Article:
The holidays don’t always feel like holidays without favorite foods, which can make them especially difficult for kids with diabetes and their families. If your family’s traditional favorites seem like a recipe for disaster, Children’s nutritionist Rainie Robinson has three simple tips to keep your celebrations healthy and fun:
1) Keep track of carbs (carbohydrates)
You’ll want to help your child make lower fat choices to stay healthy daily. But on a holiday, Robinson says, “We’re really just focused on counting the carbs.”
Accurately counting carbs is one of the things families struggle with around the holidays, Robinson explains, but online and smartphone resources to make it easier than ever. Sites like calorieking.com and carbmanager.com help identify the carbohydrate counts in common foods, and both sites offer free smartphone apps for quick reference on the go.
For multi-ingredient dishes prepared at home, sparkrecipes.com has a handy recipe calculator that does the counting for you. Keep in mind that these counts depend on accurate serving measures, so you’ll have to be aware when dishing out servings.
Some holiday foods are surprisingly easy to adjust for a lower carbohydrate load. “You can make a lot of the pies a lot more diabetes-friendly by just using a sugar substitute,” Robinson notes. “If you use sucralose (Splenda®) it doesn’t really change the consistency or alter the baking in any way.” Making your pie crust-less can save even more carbs.
2) Enjoy some favorites
Remember that the holidays should feel special and it’s okay to indulge a little. Robinson recommends that kids stick to three or four of their favorite items in the main meal and one or two small desserts. Fill half the plate with non-starchy vegetables and lean protein to fill up on lower carb options. A half-cup serving is a good limit for higher calorie items. (But don’t worry about bringing a measuring cup to holiday dinners: A half-cup serving is roughly the size of a child’s fist.)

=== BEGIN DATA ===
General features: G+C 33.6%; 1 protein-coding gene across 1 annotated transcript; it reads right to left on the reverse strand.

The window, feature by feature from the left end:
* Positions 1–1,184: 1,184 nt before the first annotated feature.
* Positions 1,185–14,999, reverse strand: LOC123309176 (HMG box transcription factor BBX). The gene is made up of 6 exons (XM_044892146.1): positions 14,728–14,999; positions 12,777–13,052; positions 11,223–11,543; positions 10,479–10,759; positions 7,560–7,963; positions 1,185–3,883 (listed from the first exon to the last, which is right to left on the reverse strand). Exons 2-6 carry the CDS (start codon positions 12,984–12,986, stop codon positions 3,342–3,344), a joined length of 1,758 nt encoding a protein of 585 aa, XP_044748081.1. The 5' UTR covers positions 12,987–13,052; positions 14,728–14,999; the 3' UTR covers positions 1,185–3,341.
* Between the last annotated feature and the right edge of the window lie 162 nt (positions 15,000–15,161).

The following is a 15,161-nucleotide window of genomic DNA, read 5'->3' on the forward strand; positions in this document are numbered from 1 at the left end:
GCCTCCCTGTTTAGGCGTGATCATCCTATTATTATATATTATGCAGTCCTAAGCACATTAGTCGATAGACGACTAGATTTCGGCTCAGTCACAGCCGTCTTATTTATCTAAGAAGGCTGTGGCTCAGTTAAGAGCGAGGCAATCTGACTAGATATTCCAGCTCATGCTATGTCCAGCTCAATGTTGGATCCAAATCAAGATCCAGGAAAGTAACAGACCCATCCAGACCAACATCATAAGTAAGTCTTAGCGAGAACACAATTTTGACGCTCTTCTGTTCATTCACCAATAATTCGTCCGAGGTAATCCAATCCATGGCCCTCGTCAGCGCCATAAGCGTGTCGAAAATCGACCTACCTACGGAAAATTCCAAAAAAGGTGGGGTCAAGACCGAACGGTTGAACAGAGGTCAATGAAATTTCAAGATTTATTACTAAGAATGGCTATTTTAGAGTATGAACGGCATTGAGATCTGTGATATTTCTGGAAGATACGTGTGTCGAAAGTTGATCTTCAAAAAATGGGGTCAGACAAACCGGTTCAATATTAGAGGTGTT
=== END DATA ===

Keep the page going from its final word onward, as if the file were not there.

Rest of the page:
Some holiday favorites have reasonable carb counts in small servings. Mashed potatoes, for instance, have so much milk and butter that the carb load is only around 15 grams of carbohydrates per half cup. Green bean casserole is another decent option at roughly 12 grams of carbs per half cup. (Macaroni and cheese and cornbread dressing have higher amounts of carbs and should be eaten in moderation, since a one cup serving can add up to more than 50 grams of carbohydrates.)
Regular snacks can help kids avoid constant grazing and stick to reasonable servings during big holiday dinners. Need ideas? These kid-friendly snacks weigh in at just 15 grams of carbohydrates:
• Four animal crackers with 4 ounces of milk
• One small piece of fruit with 3 ounces of cheese
• Five vanilla wafers and 1 tablespoon of peanut butter
• One slice of turkey breast with lettuce and tomato wrapped in a 6-inch tortilla
• One 6-ounce cup of light yogurt (or one Yoplait Go-Gurt® tube)
Try to limit favorites to actual food, and avoid liquid calories. Stay away from sugar in drinks, Robinson says, “because it doesn’t really take any digestion to absorb, and that’s bad news for blood sugar maintenance.”
3) Get back to normal
Balance holiday treats with a quick return to normal diet habits. “We still want them to monitor and use their good judgment and not have a free-for-all that day,” Robinson says, “but on the next day really try to get back into that typical range.”
And try not to make your child feel like she’s being singled out because of her diabetes, Robinson cautions. Practice the same thoughtful indulgence followed by normal eating yourself. That way, you’re teaching your child that these habits are part of a healthier family holiday instead of a punishment for her diabetes.
In Robinson’s experience, parents of newly-diagnosed diabetics often have the hardest time with this balance, but they shouldn’t worry too much. “It gets easier with time,” she says. “Just play it by ear, especially with the first holiday.”